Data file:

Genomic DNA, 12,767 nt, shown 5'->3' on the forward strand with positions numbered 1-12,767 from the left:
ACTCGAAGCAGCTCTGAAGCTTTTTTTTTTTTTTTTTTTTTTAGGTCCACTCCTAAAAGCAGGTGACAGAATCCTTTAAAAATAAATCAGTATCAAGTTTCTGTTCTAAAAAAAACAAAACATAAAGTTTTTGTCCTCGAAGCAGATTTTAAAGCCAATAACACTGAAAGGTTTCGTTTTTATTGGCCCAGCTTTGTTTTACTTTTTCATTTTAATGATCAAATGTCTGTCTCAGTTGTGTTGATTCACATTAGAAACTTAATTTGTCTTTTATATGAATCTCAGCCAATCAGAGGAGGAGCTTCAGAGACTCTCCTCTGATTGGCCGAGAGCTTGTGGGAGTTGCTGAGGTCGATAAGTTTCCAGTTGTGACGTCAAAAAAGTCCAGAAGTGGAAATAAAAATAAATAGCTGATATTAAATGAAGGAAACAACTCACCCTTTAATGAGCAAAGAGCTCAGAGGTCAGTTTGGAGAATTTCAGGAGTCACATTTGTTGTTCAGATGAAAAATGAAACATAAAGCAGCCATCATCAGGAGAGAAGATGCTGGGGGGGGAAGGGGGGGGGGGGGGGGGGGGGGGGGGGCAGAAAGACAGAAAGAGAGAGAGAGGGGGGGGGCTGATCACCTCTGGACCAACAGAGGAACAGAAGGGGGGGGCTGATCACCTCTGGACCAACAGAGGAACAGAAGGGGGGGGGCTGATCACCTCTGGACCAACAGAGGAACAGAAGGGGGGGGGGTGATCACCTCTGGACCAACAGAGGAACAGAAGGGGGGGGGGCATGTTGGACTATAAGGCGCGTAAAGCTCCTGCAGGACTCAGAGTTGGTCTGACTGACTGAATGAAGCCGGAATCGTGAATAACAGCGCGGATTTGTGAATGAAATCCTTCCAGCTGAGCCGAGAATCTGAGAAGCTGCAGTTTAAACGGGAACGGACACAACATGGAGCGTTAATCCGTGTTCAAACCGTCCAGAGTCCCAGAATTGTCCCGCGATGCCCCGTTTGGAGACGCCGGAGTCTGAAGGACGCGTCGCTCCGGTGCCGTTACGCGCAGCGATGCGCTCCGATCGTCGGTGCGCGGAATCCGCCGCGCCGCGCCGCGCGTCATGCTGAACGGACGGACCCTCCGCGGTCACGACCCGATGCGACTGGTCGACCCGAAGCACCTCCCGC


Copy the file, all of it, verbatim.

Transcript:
Genomic DNA, 12,767 nt, shown 5'->3' on the forward strand with positions numbered 1-12,767 from the left:
ACTCGAAGCAGCTCTGAAGCTTTTTTTTTTTTTTTTTTTTTTAGGTCCACTCCTAAAAGCAGGTGACAGAATCCTTTAAAAATAAATCAGTATCAAGTTTCTGTTCTAAAAAAAACAAAACATAAAGTTTTTGTCCTCGAAGCAGATTTTAAAGCCAATAACACTGAAAGGTTTCGTTTTTATTGGCCCAGCTTTGTTTTACTTTTTCATTTTAATGATCAAATGTCTGTCTCAGTTGTGTTGATTCACATTAGAAACTTAATTTGTCTTTTATATGAATCTCAGCCAATCAGAGGAGGAGCTTCAGAGACTCTCCTCTGATTGGCCGAGAGCTTGTGGGAGTTGCTGAGGTCGATAAGTTTCCAGTTGTGACGTCAAAAAAGTCCAGAAGTGGAAATAAAAATAAATAGCTGATATTAAATGAAGGAAACAACTCACCCTTTAATGAGCAAAGAGCTCAGAGGTCAGTTTGGAGAATTTCAGGAGTCACATTTGTTGTTCAGATGAAAAATGAAACATAAAGCAGCCATCATCAGGAGAGAAGATGCTGGGGGGGGAAGGGGGGGGGGGGGGGGGGGGGGGGGGGCAGAAAGACAGAAAGAGAGAGAGAGGGGGGGGGCTGATCACCTCTGGACCAACAGAGGAACAGAAGGGGGGGGCTGATCACCTCTGGACCAACAGAGGAACAGAAGGGGGGGGGCTGATCACCTCTGGACCAACAGAGGAACAGAAGGGGGGGGGGTGATCACCTCTGGACCAACAGAGGAACAGAAGGGGGGGGGGCATGTTGGACTATAAGGCGCGTAAAGCTCCTGCAGGACTCAGAGTTGGTCTGACTGACTGAATGAAGCCGGAATCGTGAATAACAGCGCGGATTTGTGAATGAAATCCTTCCAGCTGAGCCGAGAATCTGAGAAGCTGCAGTTTAAACGGGAACGGACACAACATGGAGCGTTAATCCGTGTTCAAACCGTCCAGAGTCCCAGAATTGTCCCGCGATGCCCCGTTTGGAGACGCCGGAGTCTGAAGGACGCGTCGCTCCGGTGCCGTTACGCGCAGCGATGCGCTCCGATCGTCGGTGCGCGGAATCCGCCGCGCCGCGCCGCGCGTCATGCTGAACGGACGGACCCTCCGCGGTCACGACCCGATGCGACTGGTCGACCCGAAGCACCTCCCGC